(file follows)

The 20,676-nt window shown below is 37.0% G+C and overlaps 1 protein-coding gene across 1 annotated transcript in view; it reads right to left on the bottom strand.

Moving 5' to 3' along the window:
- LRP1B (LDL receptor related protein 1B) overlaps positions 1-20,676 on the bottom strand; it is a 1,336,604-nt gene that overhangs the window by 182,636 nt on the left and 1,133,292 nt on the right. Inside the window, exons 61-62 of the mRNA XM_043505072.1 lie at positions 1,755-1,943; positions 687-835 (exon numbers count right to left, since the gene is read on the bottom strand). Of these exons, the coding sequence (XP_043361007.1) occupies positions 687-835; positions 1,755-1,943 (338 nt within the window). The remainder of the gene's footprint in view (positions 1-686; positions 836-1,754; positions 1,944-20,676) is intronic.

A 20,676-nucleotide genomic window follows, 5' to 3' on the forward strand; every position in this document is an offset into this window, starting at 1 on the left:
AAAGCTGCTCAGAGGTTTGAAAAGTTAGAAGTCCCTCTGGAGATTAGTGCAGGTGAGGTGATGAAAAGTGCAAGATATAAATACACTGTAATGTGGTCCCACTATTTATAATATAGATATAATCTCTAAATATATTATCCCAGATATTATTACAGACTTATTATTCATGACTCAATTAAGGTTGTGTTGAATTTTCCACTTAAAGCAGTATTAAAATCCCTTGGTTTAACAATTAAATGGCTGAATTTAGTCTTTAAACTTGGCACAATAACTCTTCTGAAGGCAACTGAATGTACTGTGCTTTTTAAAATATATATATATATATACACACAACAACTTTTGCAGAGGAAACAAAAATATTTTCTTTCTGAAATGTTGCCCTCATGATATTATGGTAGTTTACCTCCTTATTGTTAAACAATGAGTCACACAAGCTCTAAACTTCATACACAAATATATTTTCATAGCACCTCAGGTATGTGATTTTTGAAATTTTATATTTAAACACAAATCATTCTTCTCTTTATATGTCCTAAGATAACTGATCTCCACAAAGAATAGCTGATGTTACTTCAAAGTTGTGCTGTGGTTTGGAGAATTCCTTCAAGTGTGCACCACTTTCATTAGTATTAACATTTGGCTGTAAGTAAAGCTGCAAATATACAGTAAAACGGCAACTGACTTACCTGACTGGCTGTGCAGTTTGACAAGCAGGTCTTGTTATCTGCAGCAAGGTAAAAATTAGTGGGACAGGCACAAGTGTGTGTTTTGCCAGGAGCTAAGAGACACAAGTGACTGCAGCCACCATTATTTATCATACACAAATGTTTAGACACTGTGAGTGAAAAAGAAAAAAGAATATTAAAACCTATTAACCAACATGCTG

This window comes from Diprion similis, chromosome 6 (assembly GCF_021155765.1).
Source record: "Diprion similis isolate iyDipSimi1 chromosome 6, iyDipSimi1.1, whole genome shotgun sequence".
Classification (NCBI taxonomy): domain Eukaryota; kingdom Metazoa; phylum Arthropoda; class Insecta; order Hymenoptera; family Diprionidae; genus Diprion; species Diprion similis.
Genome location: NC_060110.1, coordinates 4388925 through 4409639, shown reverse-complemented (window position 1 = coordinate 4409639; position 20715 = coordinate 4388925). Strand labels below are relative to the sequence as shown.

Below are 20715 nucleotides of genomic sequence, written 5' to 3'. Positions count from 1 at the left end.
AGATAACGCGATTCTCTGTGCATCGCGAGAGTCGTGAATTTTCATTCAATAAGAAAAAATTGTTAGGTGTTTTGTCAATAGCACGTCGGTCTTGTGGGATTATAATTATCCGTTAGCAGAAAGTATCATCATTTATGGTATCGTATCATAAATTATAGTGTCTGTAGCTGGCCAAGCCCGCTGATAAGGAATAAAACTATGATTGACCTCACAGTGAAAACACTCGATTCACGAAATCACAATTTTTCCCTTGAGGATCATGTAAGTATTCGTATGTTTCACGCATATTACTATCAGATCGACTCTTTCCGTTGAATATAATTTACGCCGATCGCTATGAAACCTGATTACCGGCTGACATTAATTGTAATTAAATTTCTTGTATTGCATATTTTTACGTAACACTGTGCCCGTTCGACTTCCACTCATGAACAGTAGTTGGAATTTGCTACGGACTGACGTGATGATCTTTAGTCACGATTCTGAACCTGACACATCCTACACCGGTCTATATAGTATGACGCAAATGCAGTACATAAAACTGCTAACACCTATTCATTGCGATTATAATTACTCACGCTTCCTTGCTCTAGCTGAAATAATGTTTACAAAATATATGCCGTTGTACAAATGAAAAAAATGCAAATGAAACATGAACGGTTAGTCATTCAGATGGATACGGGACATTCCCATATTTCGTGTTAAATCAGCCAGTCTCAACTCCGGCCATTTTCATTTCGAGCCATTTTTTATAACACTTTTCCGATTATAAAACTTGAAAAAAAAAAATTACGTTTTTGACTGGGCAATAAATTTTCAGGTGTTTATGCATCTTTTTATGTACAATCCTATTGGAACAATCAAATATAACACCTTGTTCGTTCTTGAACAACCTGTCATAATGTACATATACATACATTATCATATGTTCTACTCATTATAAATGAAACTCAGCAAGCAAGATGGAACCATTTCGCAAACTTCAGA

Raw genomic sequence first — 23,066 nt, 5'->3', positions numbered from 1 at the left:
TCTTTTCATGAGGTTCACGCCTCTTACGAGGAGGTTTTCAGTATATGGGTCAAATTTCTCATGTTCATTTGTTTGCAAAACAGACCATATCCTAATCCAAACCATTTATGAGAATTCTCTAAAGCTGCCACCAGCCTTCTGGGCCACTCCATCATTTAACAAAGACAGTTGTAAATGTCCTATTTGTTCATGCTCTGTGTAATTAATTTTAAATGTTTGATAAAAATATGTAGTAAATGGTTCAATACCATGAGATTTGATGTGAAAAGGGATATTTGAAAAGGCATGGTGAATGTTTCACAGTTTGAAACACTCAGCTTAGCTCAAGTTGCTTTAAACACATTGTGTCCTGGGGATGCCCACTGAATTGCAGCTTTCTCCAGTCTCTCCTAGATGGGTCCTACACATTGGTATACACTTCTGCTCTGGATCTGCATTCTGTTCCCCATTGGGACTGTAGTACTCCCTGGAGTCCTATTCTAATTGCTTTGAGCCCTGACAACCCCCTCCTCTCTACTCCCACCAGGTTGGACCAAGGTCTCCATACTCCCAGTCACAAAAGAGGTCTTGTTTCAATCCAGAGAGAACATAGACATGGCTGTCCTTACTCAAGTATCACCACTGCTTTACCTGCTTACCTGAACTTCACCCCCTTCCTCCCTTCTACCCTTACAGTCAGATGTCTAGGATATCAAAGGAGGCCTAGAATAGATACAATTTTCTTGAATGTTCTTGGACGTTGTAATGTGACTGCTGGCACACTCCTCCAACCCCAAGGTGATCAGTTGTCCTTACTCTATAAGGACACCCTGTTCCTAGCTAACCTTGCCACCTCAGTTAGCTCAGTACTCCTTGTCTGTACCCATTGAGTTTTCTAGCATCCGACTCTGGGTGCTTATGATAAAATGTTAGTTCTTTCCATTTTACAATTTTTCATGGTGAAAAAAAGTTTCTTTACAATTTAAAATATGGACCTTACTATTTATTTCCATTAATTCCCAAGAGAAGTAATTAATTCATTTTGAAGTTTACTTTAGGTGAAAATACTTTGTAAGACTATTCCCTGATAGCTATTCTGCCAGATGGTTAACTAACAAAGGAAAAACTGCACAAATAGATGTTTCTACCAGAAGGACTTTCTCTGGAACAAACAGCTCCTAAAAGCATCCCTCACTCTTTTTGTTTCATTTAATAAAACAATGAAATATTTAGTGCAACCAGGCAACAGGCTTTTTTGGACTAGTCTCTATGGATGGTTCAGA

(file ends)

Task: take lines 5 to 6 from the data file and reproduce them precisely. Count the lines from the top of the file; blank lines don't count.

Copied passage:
AAAGCTGCTCAGAGGTTTGAAAAGTTAGAAGTCCCTCTGGAGATTAGTGCAGGTGAGGTGATGAAAAGTGCAAGATATAAATACACTGTAATGTGGTCCCACTATTTATAATATAGATATAATCTCTAAATATATTATCCCAGATATTATTACAGACTTATTATTCATGACTCAATTAAGGTTGTGTTGAATTTTCCACTTAAAGCAGTATTAAAATCCCTTGGTTTAACAATTAAATGGCTGAATTTAGTCTTTAAACTTGGCACAATAACTCTTCTGAAGGCAACTGAATGTACTGTGCTTTTTAAAATATATATATATATATACACACAACAACTTTTGCAGAGGAAACAAAAATATTTTCTTTCTGAAATGTTGCCCTCATGATATTATGGTAGTTTACCTCCTTATTGTTAAACAATGAGTCACACAAGCTCTAAACTTCATACACAAATATATTTTCATAGCACCTCAGGTATGTGATTTTTGAAATTTTATATTTAAACACAAATCATTCTTCTCTTTATATGTCCTAAGATAACTGATCTCCACAAAGAATAGCTGATGTTACTTCAAAGTTGTGCTGTGGTTTGGAGAATTCCTTCAAGTGTGCACCACTTTCATTAGTATTAACATTTGGCTGTAAGTAAAGCTGCAAATATACAGTAAAACGGCAACTGACTTACCTGACTGGCTGTGCAGTTTGACAAGCAGGTCTTGTTATCTGCAGCAAGGTAAAAATTAGTGGGACAGGCACAAGTGTGTGTTTTGCCAGGAGCTAAGAGACACAAGTGACTGCAGCCACCATTATTTATCATACACAAATGTTTAGACACTGTGAGTGAAAAAGAAAAAAGAATATTAAAACCTATTAACCAACATGCTG

This window comes from Diprion similis, chromosome 6 (assembly GCF_021155765.1).